New method to predict predicted geostorms



By: PTI | Berlin

Published: September 2, 2018 19:59:37 hours


Geostorms, Earth's magnetic field, solar storms, GPS signaling, solar flares, geomagnetic storms, stellite communications, charged particles, solar winds, surface electric nets The Earth's magnetic field extends from pole to pole and is strongly influenced by the sun's solar wind. (Image source: NASA)

Scientists say they have developed a new method for analyzing the Earth's magnetic field data that could provide better short-term predictions of geomagnetic storms. The Earth's magnetic field extends from pole to pole and is strongly influenced by the sun's solar wind, according to the research published in the journal Chaos. This "wind" is a stream of charged particles that are constantly being thrown out of the surface of the sun.

Incidental sudden flashes of brightness known as solar flares release even more particles, said researchers from the Potsdam Institute for Climate Impact Research in Germany. Sometimes the flares are followed by coronal mass ejections that send plasma into space. The resulting stream of charged particles travels millions of miles from the sun to the earth. The storms are serious and interfere with a number of key technologies, including GPS signaling and satellite communications. They can also cause damage to electrical power networks on the surface. Solar activity seems random, making it difficult for us to predict these storms.

Also read: Martian skies clearing, hope for Opportunity Rover: NASA

The researchers at the Potsdam Institute have developed the method based on a technique that has been developed for systems that are far removed from the equilibrium. The magnetic field of the earth fits into this paradigm because the field is driven far away from the equilibrium by the solar wind. Systems that are far from being in equilibrium often undergo abrupt changes, such as the sudden transition from a calm state to a storm. The researchers used hourly values ​​of the Storm-time, or Dst, index. DST values ​​give the average deviation of the horizontal component of the magnetic field of the earth relative to the normal value.

This deviation occurs when a large burst of charged particles comes out of the sun and the field generated by the earth is weakened. The DST values ​​form a single stream of numbers known as a time series, researchers said. The time series data can then be converted back into a 2D or 3D image by plotting one data point against another at a fixed amount of time in the future for forecasts, they said.

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New method to predict predicted geostorms



By: PTI | Berlin

Published: September 2, 2018 19:59:37 hours


Geostorms, Earth's magnetic field, solar storms, GPS signaling, solar flares, geomagnetic storms, stellite communications, charged particles, solar winds, surface electric nets The Earth's magnetic field extends from pole to pole and is strongly influenced by the sun's solar wind. (Image source: NASA)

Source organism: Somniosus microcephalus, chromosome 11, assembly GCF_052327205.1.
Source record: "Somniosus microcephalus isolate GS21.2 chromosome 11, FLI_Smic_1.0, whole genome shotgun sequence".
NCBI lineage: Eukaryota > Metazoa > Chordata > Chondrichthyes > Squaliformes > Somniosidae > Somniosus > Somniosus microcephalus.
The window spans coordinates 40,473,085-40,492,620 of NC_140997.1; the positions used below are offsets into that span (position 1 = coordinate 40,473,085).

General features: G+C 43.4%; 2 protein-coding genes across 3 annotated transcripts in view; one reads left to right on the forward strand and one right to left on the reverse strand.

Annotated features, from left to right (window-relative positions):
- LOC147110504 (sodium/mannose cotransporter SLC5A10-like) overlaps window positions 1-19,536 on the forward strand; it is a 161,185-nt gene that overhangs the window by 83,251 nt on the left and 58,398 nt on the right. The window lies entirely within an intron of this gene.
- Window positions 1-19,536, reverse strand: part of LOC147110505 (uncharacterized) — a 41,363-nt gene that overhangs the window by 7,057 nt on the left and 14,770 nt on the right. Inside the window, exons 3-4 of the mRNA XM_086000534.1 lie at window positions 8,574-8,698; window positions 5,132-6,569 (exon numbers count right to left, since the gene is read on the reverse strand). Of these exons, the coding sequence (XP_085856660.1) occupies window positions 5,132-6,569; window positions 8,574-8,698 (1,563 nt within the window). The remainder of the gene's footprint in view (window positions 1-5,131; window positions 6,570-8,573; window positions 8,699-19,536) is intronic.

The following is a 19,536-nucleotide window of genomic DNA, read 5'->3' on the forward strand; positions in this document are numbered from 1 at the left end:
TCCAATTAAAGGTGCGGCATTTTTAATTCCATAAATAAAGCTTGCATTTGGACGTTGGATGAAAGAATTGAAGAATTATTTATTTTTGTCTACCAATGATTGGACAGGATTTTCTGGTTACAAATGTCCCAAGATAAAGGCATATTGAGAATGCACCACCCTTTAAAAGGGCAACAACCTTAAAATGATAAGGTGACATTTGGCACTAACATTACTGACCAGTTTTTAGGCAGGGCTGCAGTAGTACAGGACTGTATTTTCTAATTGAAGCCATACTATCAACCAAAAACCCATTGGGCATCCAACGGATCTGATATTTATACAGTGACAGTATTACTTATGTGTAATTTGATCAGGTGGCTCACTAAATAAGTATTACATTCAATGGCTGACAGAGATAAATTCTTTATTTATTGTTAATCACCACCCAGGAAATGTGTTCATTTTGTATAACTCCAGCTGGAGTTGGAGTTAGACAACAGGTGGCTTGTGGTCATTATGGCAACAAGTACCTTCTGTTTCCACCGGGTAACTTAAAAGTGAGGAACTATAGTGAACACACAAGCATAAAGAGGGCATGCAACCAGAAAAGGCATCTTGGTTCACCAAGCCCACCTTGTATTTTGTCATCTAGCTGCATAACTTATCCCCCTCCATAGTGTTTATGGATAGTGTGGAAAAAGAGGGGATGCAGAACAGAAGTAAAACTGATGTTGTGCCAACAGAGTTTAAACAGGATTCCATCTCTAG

Scientists say they have developed a new method for analyzing the Earth's magnetic field data that could provide better short-term predictions of geomagnetic storms. The Earth's magnetic field extends from pole to pole and is strongly influenced by the sun's solar wind, according to the research published in the journal Chaos. This "wind" is a stream of charged particles that are constantly being thrown out of the surface of the sun.

Incidental sudden flashes of brightness known as solar flares release even more particles, said researchers from the Potsdam Institute for Climate Impact Research in Germany. Sometimes the flares are followed by coronal mass ejections that send plasma into space. The resulting stream of charged particles travels millions of miles from the sun to the earth. The storms are serious and interfere with a number of key technologies, including GPS signaling and satellite communications. They can also cause damage to electrical power networks on the surface. Solar activity seems random, making it difficult for us to predict these storms.

Also read: Martian skies clearing, hope for Opportunity Rover: NASA

The researchers at the Potsdam Institute have developed the method based on a technique that has been developed for systems that are far removed from the equilibrium. The magnetic field of the earth fits into this paradigm because the field is driven far away from the equilibrium by the solar wind. Systems that are far from being in equilibrium often undergo abrupt changes, such as the sudden transition from a calm state to a storm. The researchers used hourly values ​​of the Storm-time, or Dst, index. DST values ​​give the average deviation of the horizontal component of the magnetic field of the earth relative to the normal value.

This deviation occurs when a large burst of charged particles comes out of the sun and the field generated by the earth is weakened. The DST values ​​form a single stream of numbers known as a time series, researchers said. The time series data can then be converted back into a 2D or 3D image by plotting one data point against another at a fixed amount of time in the future for forecasts, they said.

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